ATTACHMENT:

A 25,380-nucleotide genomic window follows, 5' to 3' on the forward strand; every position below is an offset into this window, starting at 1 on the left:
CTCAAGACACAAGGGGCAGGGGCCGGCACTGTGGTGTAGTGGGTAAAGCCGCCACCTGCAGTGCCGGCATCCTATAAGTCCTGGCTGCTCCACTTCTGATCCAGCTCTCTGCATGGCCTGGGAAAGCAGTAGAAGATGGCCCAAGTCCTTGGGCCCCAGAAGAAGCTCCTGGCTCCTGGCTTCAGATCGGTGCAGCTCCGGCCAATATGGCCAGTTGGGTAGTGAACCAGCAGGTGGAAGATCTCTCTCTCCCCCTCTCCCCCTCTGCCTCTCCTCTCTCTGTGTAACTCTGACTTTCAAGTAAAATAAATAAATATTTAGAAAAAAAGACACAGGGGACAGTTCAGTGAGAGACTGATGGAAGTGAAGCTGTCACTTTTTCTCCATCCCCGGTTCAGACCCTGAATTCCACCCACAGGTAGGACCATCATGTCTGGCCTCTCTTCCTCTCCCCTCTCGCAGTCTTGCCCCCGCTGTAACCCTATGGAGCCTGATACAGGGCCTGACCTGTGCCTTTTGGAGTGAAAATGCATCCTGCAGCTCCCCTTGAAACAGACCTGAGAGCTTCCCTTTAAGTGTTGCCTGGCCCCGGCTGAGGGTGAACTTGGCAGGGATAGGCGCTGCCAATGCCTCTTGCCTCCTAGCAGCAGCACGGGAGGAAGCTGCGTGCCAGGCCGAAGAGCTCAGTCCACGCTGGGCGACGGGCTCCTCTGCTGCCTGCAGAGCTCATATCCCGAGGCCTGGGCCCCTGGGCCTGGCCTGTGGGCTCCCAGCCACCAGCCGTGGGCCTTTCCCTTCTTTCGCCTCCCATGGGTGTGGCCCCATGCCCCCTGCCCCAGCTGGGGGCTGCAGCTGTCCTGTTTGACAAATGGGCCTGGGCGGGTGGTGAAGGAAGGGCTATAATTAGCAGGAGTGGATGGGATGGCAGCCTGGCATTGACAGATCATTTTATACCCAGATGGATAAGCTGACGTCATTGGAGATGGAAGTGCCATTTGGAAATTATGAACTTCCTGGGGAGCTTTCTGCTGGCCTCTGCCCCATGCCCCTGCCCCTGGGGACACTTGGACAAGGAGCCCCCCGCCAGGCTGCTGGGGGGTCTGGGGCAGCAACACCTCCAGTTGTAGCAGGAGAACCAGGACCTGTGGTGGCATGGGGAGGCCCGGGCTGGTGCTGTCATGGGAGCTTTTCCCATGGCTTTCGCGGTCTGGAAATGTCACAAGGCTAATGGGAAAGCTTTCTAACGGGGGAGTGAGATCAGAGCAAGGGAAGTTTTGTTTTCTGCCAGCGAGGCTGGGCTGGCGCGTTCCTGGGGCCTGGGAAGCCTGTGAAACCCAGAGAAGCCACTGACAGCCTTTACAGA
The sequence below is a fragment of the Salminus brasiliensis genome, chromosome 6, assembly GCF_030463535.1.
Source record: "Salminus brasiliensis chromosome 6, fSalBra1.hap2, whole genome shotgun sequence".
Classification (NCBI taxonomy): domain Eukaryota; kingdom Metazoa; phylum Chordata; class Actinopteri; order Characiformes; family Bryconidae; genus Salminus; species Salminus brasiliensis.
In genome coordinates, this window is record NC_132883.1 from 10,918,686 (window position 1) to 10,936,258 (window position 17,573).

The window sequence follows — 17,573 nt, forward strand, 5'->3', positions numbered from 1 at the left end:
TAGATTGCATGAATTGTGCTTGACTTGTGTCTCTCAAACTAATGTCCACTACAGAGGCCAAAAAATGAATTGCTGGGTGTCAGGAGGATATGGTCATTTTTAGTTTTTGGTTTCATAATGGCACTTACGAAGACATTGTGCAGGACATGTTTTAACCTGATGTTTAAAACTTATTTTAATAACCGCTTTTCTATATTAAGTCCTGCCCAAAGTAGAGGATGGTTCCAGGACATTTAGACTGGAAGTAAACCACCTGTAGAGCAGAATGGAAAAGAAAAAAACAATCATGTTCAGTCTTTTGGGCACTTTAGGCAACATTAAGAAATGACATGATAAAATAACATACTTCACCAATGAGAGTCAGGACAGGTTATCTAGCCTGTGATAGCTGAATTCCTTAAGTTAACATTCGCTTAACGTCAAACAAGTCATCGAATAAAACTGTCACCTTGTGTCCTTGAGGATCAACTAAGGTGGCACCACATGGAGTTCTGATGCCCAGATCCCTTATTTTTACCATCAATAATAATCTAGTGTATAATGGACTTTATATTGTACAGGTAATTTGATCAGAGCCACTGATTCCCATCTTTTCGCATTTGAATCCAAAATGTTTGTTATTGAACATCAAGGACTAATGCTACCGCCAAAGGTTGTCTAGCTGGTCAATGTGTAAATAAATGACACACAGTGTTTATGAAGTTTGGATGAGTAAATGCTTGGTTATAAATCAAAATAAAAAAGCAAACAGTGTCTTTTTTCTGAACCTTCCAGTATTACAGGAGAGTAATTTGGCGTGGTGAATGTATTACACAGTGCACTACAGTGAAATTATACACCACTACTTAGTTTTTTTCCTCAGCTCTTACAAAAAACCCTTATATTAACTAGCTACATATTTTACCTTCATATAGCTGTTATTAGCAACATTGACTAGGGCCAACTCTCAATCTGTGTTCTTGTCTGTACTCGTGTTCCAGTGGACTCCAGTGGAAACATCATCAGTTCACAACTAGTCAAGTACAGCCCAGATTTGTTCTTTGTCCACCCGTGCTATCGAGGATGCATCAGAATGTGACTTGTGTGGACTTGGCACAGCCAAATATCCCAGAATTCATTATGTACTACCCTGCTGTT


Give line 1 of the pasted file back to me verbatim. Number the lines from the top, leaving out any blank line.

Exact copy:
A 25,380-nucleotide genomic window follows, 5' to 3' on the forward strand; every position below is an offset into this window, starting at 1 on the left: